Forest phenoclusters for Argentina based on vegetation phenology and climate
Silveira, Eduarda et al. (2021), Forest phenoclusters for Argentina based on vegetation phenology and climate, Dryad, Dataset, https://doi.org/10.5061/dryad.qrfj6q5gd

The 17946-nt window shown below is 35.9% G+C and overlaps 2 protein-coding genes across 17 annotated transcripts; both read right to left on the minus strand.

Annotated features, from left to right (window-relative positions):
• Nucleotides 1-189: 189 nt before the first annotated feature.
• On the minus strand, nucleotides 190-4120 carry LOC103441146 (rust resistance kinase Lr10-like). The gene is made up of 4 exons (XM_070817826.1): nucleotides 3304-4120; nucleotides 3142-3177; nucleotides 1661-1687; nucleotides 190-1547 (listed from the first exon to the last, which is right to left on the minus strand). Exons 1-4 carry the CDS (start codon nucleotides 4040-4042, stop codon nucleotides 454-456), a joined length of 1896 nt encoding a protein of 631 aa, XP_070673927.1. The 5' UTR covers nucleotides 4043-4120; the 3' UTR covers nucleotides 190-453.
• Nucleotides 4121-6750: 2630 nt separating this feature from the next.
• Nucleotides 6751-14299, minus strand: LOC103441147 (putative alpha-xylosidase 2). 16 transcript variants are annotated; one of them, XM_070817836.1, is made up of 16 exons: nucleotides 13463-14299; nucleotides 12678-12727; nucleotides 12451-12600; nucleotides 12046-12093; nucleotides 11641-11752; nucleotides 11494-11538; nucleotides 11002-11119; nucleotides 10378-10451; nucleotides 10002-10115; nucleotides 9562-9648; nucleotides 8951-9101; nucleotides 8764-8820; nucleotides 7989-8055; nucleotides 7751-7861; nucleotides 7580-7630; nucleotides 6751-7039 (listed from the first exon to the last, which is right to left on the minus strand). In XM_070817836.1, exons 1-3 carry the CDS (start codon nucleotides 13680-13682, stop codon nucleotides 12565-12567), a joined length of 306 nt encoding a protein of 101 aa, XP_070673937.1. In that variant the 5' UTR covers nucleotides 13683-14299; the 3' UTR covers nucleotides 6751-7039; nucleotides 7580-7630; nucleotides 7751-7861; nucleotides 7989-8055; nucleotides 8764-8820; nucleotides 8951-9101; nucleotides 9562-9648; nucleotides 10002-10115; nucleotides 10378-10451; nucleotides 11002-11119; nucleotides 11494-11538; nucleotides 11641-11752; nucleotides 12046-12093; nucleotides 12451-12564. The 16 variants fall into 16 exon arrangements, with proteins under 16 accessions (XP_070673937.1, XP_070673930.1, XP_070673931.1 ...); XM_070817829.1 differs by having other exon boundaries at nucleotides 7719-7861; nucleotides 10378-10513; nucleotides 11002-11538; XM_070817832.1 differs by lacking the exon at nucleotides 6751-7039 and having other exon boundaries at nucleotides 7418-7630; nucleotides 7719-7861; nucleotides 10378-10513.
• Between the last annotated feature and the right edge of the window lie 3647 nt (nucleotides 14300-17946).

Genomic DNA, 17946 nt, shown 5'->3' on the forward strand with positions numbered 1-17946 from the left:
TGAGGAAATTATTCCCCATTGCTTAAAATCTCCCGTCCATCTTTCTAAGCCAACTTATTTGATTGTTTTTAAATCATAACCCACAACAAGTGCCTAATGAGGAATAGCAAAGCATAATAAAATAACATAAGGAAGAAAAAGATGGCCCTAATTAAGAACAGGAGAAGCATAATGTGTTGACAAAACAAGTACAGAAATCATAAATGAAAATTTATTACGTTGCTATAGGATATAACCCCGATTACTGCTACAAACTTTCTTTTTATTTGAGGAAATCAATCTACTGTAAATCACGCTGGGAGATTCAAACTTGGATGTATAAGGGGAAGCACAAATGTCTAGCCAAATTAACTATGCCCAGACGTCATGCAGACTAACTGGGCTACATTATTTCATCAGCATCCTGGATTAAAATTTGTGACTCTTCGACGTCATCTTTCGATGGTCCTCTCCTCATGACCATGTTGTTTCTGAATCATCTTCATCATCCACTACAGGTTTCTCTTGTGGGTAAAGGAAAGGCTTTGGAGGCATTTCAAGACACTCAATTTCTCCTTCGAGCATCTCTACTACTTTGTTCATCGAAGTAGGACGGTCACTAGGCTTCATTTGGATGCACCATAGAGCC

Forest biodiversity conservation and species distribution modeling greatly benefit from broad-scale forest maps depicting tree species or forest types rather than just presence and absence of forest, or coarse classifications. Ideally, such maps would stem from satellite image classification based on abundant field data for both model training and accuracy assessments, but such field-data does not exist in many parts of the globe. However, different forest types and tree species differ in their vegetation phenology, offering an opportunity to map and characterize forests based on the seasonal dynamic of vegetation indices and auxiliary data. Our goal was to map and characterize forests based on both land surface phenology and climate patterns, defined here as forest phenoclusters. We applied our methodology in Argentina (2.8 million km2), which has a wide variety of forests from rainforests to cold-temperate forests. We calculated phenology measures after fitting a harmonic curve of the enhanced vegetation index (EVI) time series derived from 30-m Sentinel 2 and Landsat 8 data from 2018-2019. For climate, we calculated land surface temperature (LST) from Band 10 of the thermal infrared sensor (TIRS) of Landsat 8, and precipitation from Worldclim (BIO12). We performed stratified X-means cluster classifications followed by hierarchical clustering. The resulting clusters separated well into 54 forest phenoclusters with unique combinations of vegetation phenology and climate characteristics. The EVI 90th percentile was more important than our climate and other phenology measures in providing separability among different forest phenoclusters. Our results highlight the potential of combining remotely sensed phenology measures and climate data to improve broad-scale forest mapping for different management and conservation goals, capturing functional rather than structural or compositional characteristics between and within tree species. Our approach results in classifications that go beyond simple forest-non forest in areas where the lack of detailed ecological field data precludes tree species-level classifications, yet conservation needs are high. Our map of forest phenoclusters is a valuable tool for the assessment of natural resources, and the management of the environment at scales relevant for conservation actions.